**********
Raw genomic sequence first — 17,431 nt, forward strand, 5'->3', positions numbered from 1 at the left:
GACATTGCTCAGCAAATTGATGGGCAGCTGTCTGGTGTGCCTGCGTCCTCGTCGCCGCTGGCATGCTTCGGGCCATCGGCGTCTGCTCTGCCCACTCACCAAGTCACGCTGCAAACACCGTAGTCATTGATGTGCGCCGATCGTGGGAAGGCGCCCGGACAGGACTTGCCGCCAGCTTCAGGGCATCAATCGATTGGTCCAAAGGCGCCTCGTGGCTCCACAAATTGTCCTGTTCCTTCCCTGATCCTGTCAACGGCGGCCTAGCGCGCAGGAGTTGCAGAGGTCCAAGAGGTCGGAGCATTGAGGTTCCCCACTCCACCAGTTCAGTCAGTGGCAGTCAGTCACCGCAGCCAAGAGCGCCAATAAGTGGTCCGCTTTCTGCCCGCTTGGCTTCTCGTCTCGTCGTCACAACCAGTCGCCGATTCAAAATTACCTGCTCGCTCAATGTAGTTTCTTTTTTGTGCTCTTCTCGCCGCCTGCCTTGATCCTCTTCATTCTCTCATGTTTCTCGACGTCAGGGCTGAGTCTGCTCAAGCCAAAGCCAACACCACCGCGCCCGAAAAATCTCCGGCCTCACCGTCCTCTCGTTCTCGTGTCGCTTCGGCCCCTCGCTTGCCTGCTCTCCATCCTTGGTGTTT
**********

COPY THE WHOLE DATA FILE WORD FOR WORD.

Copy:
Raw genomic sequence first — 17,431 nt, forward strand, 5'->3', positions numbered from 1 at the left:
GACATTGCTCAGCAAATTGATGGGCAGCTGTCTGGTGTGCCTGCGTCCTCGTCGCCGCTGGCATGCTTCGGGCCATCGGCGTCTGCTCTGCCCACTCACCAAGTCACGCTGCAAACACCGTAGTCATTGATGTGCGCCGATCGTGGGAAGGCGCCCGGACAGGACTTGCCGCCAGCTTCAGGGCATCAATCGATTGGTCCAAAGGCGCCTCGTGGCTCCACAAATTGTCCTGTTCCTTCCCTGATCCTGTCAACGGCGGCCTAGCGCGCAGGAGTTGCAGAGGTCCAAGAGGTCGGAGCATTGAGGTTCCCCACTCCACCAGTTCAGTCAGTGGCAGTCAGTCACCGCAGCCAAGAGCGCCAATAAGTGGTCCGCTTTCTGCCCGCTTGGCTTCTCGTCTCGTCGTCACAACCAGTCGCCGATTCAAAATTACCTGCTCGCTCAATGTAGTTTCTTTTTTGTGCTCTTCTCGCCGCCTGCCTTGATCCTCTTCATTCTCTCATGTTTCTCGACGTCAGGGCTGAGTCTGCTCAAGCCAAAGCCAACACCACCGCGCCCGAAAAATCTCCGGCCTCACCGTCCTCTCGTTCTCGTGTCGCTTCGGCCCCTCGCTTGCCTGCTCTCCATCCTTGGTGTTT